Neuroscientists studying prairie voles have identified circuits in the brain’s reward center that may be a key part of forming social connections. They published their study today in the journal Nature.

Monogamous relationships, or pair bonds, are a lot less common than you’d think, arising in fewer than 5 percent of mammal species, including us and prairie voles (Microtus ochrogaster). What makes us so dang determined to stick with just one other person (or vole)? And what prompts us to latch onto them in the first place?

It’s kind of hard to tell. Human pair bonding is notoriously difficult to study, says co-lead author Elizabeth Amadei of Emory University’s Silvio O. Conte Center for Oxytocin and Social Cognition. “As humans, we know the feelings we get when we view images of our romantic partners,” she said in a statement, "but, until now, we haven't known how the brain's reward system works to lead to those feelings and to the voles' pair bonding."

Scientists love prairie voles. They especially love prairie vole love—or at least the behaviors and brain chemistry that look like love to us. The voles are touchingly tender with one another, grooming, mating, and snuggling their partners until death does them part.

Previous studies have suggested that these intense connections may begin with hormones like oxytocin and dopamine swirling around the brain’s reward system. To learn more, the authors of the current study installed tiny probes in female prairie voles’ brains—the rodent neural version of a wiretap. They then paired the lady voles with males and left the couples alone to get to know each other a little better.

The neural wiretaps told a story of complex interactions between different regions of the female voles’ brains. As the ladies began to bond with their assigned dudes, a flurry of information was exchanged between their prefrontal cortices and nucleus accumbens, areas associated with decision-making and rewards, respectively.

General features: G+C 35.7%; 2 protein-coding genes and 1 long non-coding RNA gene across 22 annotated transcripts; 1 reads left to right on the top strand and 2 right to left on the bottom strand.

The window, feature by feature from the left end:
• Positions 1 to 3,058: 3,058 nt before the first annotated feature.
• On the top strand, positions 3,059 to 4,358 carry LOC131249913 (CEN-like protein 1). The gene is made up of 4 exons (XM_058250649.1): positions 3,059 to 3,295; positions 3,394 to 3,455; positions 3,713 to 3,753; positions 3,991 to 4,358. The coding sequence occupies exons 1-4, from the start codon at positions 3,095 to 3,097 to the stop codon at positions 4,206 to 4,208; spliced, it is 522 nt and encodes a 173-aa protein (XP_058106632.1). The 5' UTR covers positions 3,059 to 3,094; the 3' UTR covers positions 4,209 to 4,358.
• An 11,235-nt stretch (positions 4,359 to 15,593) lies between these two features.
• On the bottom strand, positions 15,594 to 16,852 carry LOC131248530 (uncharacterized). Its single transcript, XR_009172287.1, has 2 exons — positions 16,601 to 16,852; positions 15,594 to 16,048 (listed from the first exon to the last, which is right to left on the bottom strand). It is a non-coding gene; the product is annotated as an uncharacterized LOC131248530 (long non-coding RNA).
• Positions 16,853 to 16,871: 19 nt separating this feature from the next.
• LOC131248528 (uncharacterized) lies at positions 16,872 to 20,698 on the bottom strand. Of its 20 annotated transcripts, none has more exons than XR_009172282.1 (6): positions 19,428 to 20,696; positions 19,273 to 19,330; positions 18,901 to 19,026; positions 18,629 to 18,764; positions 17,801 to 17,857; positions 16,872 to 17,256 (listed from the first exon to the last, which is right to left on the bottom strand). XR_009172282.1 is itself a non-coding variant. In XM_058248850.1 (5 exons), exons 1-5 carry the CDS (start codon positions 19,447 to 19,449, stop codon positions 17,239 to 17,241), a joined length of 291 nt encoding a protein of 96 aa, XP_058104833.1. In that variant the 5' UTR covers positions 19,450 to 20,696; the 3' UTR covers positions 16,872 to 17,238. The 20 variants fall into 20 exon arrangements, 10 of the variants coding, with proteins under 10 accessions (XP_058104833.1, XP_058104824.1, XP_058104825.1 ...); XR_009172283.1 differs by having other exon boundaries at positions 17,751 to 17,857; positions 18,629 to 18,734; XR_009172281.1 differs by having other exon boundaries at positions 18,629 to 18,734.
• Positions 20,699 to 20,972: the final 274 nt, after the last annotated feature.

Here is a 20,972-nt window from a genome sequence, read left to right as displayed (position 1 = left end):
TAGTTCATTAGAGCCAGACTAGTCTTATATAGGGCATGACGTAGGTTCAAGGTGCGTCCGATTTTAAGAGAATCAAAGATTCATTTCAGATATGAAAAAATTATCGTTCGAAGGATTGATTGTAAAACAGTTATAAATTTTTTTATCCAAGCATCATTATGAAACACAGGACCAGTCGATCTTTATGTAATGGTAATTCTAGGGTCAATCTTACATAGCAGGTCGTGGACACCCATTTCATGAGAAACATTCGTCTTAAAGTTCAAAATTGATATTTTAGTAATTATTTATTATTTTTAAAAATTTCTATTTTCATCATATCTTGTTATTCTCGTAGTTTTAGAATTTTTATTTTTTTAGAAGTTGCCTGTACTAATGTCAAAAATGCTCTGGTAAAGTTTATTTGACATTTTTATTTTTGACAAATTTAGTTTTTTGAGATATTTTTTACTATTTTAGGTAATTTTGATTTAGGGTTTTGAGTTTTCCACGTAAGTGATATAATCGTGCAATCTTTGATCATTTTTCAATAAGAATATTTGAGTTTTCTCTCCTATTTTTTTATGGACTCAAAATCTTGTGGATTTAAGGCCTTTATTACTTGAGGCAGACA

The strength of these circuits varied by vole and seemed to influence her relationship. The stronger a vole’s connections were, the faster she started huddling with her partner. The reverse was also true: The more the two voles bonded, the stronger the neural connections became.

To further test their hypothesis, the researchers plopped lady voles down with new males, but only for a short period of time—not long enough to get attached and mate. During the voles’ brief date, the scientists sent a tiny pulse of light to the brain circuit in question, giving it a little boost. The next day, despite barely knowing the males they met the day prior, the light-pulsed ladies were significantly more likely to choose them over voles they’d never met. Just a little zap had been enough to kick off their courtship.

"It is amazing to think we could influence social bonding by stimulating this brain circuit with a remotely controlled light implanted into the brain," co-lead author Zack Johnson said in a statement.

Some caveats, of course: This study was on prairie voles, who are decidedly not people, and it only included female subjects. We couldn’t tell you what’s going on in those vole boys’ brains.